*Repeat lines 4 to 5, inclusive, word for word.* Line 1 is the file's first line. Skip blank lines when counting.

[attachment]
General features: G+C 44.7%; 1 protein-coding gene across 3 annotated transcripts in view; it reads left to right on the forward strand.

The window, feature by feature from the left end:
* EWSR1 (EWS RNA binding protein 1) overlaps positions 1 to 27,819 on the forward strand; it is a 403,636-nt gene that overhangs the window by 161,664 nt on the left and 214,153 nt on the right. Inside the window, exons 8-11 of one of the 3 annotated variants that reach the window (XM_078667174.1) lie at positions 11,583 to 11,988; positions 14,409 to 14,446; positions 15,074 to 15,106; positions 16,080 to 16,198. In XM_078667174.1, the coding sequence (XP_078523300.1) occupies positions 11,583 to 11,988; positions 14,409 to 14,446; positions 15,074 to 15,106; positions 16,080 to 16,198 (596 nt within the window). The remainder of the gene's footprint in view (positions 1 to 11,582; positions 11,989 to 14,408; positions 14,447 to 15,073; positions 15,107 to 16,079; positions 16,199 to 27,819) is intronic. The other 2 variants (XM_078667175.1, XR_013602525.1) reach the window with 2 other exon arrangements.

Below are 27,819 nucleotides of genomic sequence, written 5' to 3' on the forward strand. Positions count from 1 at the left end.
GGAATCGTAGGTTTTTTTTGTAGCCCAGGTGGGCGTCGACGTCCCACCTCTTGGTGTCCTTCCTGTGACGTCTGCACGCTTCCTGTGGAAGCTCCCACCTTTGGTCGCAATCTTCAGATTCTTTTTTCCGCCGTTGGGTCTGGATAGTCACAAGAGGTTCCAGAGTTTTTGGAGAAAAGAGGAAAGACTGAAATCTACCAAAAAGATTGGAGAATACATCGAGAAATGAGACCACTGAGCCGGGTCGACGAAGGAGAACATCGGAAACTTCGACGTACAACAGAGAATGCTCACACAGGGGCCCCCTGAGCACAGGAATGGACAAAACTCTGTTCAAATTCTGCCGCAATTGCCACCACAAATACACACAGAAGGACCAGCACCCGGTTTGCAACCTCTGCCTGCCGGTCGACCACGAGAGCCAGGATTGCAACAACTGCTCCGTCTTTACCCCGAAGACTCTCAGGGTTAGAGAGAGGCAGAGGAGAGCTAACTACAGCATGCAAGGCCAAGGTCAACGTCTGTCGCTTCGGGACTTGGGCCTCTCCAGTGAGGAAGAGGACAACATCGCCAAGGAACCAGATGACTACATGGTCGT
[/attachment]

Below are 27,819 nucleotides of genomic sequence, written 5' to 3' on the forward strand. Positions count from 1 at the left end.
GGAATCGTAGGTTTTTTTTGTAGCCCAGGTGGGCGTCGACGTCCCACCTCTTGGTGTCCTTCCTGTGACGTCTGCACGCTTCCTGTGGAAGCTCCCACCTTTGGTCGCAATCTTCAGATTCTTTTTTCCGCCGTTGGGTCTGGATAGTCACAAGAGGTTCCAGAGTTTTTGGAGAAAAGAGGAAAGACTGAAATCTACCAAAAAGATTGGAGAATACATCGAGAAATGAGACCACTGAGCCGGGTCGACGAAGGAGAACATCGGAAACTTCGACGTACAACAGAGAATGCTCACACAGGGGCCCCCTGAGCACAGGAATGGACAAAACTCTGTTCAAATTCTGCCGCAATTGCCACCACAAATACACACAGAAGGACCAGCACCCGGTTTGCAACCTCTGCCTGCCGGTCGACCACGAGAGCCAGGATTGCAACAACTGCTCCGTCTTTACCCCGAAGACTCTCAGGGTTAGAGAGAGGCAGAGGAGAGCTAACTACAGCATGCAAGGCCAAGGTCAACGTCTGTCGCTTCGGGACTTGGGCCTCTCCAGTGAGGAAGAGGACAACATCGCCAAGGAACCAGATGACTACATGGTCGT